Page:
Q. What's urge surfing, and how do you suggest someone surf the urge to devour a bag or cookies or a pint of ice cream?

A. "Urge surfing" is a term developed by psychologist Alan Marlatt from the University of Washington. One of the things he noticed that trips up people who struggle with substance abuse is believing that [unsatisfied] urges rise in a linear fashion. But if we consider our own experience -- what happens if we want ice cream and the ice cream store is closed -- the urge seems to pass. What happens if we want a cup of coffee and the line at Starbucks is long, the urge rises and falls. [Instead of giving in to every passing urge], take a moment to observe and describe an urge, perhaps do something to soothe you or remind you of what matters. A truck driver recently called a radio show I was doing, wanting to know what to do when he's so tired at the end of his shift and the only thing open is drive-through burger place. His main reason for eating was energy, not hunger, so I encouraged him to step back, look at the urge but not fight it, and do other things to soothe himself, such as looking at photos of his children or listening to upbeat music.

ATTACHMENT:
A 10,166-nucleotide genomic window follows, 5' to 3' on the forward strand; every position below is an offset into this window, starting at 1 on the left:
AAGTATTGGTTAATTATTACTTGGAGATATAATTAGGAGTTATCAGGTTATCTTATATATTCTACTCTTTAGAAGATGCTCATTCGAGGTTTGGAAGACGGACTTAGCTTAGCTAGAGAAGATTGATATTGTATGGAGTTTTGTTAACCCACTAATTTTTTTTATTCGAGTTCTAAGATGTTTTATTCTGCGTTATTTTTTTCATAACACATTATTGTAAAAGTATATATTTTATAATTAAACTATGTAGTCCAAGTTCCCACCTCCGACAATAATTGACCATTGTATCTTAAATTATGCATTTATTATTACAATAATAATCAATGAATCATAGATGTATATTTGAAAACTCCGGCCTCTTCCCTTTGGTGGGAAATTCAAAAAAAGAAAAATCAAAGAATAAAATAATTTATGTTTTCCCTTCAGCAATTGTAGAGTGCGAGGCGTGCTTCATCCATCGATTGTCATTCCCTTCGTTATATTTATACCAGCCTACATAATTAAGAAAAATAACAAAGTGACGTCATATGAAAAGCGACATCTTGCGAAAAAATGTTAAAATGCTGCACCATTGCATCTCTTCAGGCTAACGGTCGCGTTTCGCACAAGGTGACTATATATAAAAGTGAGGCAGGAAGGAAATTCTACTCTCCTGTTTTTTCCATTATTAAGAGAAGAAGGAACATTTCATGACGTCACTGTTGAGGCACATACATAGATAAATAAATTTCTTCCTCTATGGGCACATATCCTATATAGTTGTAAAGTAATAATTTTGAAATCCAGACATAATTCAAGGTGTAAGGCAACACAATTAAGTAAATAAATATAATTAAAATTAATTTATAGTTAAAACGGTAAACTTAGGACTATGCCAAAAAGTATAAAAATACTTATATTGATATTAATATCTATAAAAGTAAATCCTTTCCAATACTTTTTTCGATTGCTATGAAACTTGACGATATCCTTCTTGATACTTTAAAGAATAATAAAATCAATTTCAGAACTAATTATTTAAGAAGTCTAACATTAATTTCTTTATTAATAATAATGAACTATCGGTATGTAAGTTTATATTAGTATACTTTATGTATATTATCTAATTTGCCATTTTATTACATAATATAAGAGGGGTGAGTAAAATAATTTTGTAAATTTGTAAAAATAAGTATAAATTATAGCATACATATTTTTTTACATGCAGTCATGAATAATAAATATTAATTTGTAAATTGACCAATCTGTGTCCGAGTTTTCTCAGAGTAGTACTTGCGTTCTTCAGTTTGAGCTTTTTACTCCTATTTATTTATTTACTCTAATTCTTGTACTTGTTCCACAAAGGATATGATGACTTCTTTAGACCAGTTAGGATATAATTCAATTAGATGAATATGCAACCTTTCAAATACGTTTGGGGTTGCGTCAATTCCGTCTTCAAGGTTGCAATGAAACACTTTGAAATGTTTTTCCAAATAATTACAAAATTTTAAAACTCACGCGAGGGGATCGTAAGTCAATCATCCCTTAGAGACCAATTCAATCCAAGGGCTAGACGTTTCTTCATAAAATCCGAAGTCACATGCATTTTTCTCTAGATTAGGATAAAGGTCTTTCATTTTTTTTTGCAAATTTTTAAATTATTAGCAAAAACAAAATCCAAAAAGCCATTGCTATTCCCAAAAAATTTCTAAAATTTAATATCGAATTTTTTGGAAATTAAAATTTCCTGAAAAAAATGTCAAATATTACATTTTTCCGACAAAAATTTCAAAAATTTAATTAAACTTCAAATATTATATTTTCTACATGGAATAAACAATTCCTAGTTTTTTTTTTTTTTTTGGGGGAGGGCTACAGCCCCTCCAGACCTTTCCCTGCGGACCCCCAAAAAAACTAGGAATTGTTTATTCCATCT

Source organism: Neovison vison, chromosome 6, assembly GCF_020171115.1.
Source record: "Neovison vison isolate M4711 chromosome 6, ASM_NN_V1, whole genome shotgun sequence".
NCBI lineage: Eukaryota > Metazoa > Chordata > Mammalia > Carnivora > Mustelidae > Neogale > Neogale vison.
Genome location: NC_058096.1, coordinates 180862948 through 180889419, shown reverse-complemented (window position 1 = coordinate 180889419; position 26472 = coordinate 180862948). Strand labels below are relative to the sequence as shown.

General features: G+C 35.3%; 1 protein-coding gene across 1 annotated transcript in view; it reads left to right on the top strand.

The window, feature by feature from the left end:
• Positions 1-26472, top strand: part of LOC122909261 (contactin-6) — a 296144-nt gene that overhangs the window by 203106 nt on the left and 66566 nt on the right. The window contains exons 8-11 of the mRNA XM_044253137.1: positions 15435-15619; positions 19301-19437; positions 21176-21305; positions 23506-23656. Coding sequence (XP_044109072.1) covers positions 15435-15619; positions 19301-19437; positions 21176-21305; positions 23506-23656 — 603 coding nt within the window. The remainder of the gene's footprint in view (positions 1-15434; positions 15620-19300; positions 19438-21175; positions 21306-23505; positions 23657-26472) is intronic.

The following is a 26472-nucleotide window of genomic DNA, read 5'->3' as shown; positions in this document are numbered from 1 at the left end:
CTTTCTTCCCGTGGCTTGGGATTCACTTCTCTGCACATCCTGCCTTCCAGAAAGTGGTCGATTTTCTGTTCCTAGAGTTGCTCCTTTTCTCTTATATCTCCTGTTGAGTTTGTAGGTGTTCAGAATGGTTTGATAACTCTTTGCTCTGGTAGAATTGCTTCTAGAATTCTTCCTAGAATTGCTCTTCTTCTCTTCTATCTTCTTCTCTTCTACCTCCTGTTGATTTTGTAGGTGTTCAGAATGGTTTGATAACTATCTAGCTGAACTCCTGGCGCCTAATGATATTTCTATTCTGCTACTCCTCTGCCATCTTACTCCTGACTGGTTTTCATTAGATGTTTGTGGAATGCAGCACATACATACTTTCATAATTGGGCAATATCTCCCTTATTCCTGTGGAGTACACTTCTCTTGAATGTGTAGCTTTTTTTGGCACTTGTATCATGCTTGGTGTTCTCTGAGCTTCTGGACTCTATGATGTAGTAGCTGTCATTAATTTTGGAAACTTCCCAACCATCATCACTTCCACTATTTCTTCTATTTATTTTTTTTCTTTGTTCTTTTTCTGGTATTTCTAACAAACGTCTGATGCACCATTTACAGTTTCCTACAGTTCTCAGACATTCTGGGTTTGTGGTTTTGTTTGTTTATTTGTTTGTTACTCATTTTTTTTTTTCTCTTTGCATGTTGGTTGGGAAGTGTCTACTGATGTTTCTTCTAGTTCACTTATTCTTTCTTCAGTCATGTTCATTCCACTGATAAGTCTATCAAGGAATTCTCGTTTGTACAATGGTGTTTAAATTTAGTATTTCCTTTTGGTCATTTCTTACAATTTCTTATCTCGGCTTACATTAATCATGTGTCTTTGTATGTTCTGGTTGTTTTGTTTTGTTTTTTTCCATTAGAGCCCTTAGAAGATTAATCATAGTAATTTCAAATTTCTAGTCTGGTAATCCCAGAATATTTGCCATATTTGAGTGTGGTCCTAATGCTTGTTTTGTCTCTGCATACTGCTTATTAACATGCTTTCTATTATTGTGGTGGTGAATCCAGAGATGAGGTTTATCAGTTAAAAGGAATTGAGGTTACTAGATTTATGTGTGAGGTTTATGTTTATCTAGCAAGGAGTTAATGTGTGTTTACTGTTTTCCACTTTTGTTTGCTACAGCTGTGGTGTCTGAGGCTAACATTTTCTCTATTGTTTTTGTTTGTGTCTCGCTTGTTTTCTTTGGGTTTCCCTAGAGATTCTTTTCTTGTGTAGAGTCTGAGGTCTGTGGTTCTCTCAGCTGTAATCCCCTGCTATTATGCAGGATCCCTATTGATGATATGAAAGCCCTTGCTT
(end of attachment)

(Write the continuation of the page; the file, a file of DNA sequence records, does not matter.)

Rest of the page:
Q. Anything else you want to tell me that I didn't ask?

A. A lot of people think this approach is only for those who have the resources to pay for nutritionists, personal trainers and private yoga teachers. Whoever you are, you deserve to take care of yourself with the information that's out there. There are free apps you can download on your iPhone [to help you deal with emotions]. There's a popular one called My Fitness Pal that my patients have found useful. Also, Livestrong is a website with a large database [of apps]. There are other ways to [take care of yourself] that provide peace of mind, like listening to a Tara Brach podcast. A lot of times our minds come up with the story that there's nothing to be done except indulge or judge. We need to create new pathways in the brain that are more compassionate and flexible.

Author photo by Sultan Khan

Jean Fain is a Harvard Medical School-affiliated psychotherapist specializing in eating issues, and the author of "The Self-Compassion Diet." For more information, see www.jeanfain.com.

For more by Jean Fain, L.I.C.S.W., M.S.W., click here.

For more on eating disorders, click here.

If you're struggling with an eating disorder, call the National Eating Disorders helpline at 1-800-931-2237.